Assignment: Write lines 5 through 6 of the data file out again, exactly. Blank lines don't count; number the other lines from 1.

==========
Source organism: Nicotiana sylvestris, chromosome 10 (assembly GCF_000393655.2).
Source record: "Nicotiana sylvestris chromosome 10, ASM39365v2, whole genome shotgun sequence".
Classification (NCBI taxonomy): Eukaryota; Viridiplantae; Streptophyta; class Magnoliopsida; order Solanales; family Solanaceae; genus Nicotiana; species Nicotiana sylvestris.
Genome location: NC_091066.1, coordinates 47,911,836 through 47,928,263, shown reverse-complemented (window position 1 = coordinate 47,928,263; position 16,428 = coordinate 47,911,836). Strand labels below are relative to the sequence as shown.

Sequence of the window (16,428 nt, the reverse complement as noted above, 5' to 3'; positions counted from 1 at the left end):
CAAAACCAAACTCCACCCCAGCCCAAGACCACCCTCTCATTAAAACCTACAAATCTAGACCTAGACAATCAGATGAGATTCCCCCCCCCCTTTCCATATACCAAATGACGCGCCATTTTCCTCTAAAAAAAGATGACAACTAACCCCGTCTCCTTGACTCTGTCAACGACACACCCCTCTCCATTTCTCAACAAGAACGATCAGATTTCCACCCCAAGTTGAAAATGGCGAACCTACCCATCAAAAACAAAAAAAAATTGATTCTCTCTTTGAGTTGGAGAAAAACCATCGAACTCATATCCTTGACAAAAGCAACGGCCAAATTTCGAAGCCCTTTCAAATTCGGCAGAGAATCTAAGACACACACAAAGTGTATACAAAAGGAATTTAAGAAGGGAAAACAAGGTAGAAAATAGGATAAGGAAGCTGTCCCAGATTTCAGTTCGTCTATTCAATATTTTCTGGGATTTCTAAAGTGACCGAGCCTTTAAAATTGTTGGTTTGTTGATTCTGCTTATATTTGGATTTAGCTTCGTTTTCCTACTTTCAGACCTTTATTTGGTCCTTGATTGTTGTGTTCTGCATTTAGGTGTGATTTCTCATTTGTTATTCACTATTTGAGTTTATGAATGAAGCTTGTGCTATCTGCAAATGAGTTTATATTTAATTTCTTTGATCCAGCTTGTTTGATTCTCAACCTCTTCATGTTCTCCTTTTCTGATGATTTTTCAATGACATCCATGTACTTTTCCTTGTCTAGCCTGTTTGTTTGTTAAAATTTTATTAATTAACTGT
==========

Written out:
Sequence of the window (16,428 nt, the reverse complement as noted above, 5' to 3'; positions counted from 1 at the left end):
CAAAACCAAACTCCACCCCAGCCCAAGACCACCCTCTCATTAAAACCTACAAATCTAGACCTAGACAATCAGATGAGATTCCCCCCCCCCTTTCCATATACCAAATGACGCGCCATTTTCCTCTAAAAAAAGATGACAACTAACCCCGTCTCCTTGACTCTGTCAACGACACACCCCTCTCCATTTCTCAACAAGAACGATCAGATTTCCACCCCAAGTTGAAAATGGCGAACCTACCCATCAAAAACAAAAAAAAATTGATTCTCTCTTTGAGTTGGAGAAAAACCATCGAACTCATATCCTTGACAAAAGCAACGGCCAAATTTCGAAGCCCTTTCAAATTCGGCAGAGAATCTAAGACACACACAAAGTGTATACAAAAGGAATTTAAGAAGGGAAAACAAGGTAGAAAATAGGATAAGGAAGCTGTCCCAGATTTCAGTTCGTCTATTCAATATTTTCTGGGATTTCTAAAGTGACCGAGCCTTTAAAATTGTTGGTTTGTTGATTCTGCTTATATTTGGATTTAGCTTCGTTTTCCTACTTTCAGACCTTTATTTGGTCCTTGATTGTTGTGTTCTGCATTTAGGTGTGATTTCTCATTTGTTATTCACTATTTGAGTTTATGAATGAAGCTTGTGCTATCTGCAAATGAGTTTATATTTAATTTCTTTGATCCAGCTTGTTTGATTCTCAACCTCTTCATGTTCTCCTTTTCTGATGATTTTTCAATGACATCCATGTACTTTTCCTTGTCTAGCCTGTTTGTTTGTTAAAATTTTATTAATTAACTGT